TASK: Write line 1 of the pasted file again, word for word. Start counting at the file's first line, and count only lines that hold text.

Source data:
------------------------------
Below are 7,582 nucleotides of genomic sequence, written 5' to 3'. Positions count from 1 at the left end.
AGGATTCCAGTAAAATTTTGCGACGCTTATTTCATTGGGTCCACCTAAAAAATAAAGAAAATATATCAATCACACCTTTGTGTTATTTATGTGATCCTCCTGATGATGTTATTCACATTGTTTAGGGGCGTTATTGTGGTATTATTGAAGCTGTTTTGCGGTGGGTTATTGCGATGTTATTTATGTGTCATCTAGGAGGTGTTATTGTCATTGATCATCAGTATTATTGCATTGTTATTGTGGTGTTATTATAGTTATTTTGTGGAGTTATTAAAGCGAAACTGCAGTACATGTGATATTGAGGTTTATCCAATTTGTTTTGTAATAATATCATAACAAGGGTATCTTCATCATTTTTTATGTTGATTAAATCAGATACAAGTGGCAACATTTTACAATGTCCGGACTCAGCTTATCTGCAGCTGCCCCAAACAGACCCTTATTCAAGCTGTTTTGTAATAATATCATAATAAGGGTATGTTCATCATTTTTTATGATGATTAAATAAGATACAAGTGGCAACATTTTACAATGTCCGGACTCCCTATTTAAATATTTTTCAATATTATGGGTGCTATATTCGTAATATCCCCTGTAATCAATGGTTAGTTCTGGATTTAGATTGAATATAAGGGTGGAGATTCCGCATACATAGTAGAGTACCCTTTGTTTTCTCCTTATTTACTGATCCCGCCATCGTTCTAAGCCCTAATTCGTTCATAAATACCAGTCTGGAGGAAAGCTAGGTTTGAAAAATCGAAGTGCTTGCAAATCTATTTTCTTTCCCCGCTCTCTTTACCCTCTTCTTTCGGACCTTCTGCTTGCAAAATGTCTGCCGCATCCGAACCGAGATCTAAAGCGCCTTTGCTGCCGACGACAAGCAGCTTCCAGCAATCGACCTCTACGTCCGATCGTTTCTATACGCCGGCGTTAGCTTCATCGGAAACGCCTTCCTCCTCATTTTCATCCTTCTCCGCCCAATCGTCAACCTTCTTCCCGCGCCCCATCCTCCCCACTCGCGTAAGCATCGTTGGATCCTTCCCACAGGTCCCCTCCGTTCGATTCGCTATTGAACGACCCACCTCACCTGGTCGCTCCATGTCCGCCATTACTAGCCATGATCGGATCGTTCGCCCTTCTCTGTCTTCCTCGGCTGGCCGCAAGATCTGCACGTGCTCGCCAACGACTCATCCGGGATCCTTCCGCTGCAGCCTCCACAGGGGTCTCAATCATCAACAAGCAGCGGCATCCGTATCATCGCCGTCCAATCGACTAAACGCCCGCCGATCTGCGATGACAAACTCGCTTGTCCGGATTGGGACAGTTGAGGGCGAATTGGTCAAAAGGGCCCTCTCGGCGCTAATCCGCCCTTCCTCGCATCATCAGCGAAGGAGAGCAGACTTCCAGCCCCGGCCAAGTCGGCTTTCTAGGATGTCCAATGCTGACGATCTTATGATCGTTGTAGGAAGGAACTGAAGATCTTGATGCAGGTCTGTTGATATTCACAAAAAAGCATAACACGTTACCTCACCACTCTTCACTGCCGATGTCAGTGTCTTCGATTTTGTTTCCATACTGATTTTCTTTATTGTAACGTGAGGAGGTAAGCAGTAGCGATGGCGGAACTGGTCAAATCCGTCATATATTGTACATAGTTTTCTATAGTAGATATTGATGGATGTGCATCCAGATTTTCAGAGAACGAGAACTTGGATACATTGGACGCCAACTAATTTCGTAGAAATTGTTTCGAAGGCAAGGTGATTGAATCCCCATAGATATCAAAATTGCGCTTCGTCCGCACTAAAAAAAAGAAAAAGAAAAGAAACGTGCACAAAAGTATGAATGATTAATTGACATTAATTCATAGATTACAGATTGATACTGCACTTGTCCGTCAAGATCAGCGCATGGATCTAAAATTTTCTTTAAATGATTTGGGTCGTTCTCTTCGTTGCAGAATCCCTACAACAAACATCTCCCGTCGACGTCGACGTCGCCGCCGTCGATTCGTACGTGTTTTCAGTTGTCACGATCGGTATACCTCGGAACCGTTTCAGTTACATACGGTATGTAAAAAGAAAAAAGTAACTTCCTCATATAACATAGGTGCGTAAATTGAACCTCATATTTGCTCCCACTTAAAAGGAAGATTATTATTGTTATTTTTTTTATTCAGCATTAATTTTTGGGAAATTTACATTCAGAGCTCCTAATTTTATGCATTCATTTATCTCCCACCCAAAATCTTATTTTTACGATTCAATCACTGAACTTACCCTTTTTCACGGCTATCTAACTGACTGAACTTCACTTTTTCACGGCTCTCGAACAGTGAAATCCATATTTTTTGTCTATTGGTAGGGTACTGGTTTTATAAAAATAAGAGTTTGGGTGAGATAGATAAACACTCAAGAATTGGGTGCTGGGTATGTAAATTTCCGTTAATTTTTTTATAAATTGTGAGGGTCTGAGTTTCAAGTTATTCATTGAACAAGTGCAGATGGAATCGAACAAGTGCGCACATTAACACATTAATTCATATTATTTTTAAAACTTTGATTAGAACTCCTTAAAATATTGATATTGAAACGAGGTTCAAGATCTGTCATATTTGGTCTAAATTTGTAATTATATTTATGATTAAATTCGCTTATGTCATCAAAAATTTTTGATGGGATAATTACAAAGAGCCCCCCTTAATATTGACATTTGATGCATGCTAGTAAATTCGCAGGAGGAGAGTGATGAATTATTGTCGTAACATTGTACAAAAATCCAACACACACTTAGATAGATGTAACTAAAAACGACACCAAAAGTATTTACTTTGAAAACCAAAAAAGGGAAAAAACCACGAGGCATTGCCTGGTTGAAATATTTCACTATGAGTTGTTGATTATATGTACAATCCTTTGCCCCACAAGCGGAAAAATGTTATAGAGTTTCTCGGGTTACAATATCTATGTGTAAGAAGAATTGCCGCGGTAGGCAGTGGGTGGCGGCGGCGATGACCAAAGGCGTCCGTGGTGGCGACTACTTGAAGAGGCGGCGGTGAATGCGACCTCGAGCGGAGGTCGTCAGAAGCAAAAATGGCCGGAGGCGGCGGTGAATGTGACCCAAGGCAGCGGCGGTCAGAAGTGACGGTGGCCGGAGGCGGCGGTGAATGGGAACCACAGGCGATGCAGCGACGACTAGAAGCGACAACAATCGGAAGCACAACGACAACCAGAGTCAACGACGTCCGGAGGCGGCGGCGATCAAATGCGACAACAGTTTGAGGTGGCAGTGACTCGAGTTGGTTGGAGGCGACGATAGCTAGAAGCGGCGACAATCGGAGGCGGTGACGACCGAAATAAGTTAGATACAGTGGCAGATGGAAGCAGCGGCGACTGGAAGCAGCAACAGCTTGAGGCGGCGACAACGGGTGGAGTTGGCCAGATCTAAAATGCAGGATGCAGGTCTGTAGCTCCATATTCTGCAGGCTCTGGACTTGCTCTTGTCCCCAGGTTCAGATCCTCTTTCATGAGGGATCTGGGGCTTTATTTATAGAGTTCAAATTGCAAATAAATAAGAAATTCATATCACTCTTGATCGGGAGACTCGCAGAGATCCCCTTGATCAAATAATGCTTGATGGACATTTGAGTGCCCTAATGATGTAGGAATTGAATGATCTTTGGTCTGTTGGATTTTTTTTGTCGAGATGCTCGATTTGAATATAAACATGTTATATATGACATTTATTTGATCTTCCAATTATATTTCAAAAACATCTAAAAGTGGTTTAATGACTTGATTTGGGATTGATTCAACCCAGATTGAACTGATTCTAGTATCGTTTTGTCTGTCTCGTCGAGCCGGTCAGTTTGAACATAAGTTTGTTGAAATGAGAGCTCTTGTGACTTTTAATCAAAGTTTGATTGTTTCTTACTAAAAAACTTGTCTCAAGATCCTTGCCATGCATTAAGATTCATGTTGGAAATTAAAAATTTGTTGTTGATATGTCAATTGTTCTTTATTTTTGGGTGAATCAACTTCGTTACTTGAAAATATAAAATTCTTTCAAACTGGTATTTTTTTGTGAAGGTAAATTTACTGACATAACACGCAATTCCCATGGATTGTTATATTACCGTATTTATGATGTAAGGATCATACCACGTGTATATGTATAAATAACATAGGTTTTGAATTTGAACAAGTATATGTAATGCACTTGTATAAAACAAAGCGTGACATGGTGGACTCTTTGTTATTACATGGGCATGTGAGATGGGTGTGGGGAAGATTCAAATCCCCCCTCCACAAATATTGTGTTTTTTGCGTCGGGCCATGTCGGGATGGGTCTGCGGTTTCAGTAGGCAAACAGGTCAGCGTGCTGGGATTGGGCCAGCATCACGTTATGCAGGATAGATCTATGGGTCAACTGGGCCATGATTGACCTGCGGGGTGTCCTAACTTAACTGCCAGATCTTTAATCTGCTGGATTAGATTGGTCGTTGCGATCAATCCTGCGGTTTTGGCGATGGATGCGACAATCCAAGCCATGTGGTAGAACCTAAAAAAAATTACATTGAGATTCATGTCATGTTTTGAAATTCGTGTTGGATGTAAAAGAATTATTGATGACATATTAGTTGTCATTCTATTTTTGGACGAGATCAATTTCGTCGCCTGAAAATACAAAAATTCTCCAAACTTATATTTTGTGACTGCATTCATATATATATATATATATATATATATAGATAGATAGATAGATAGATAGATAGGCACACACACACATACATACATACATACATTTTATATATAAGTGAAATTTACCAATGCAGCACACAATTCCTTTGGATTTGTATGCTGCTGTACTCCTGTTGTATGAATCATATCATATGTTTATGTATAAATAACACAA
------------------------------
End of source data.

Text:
Below are 7,582 nucleotides of genomic sequence, written 5' to 3'. Positions count from 1 at the left end.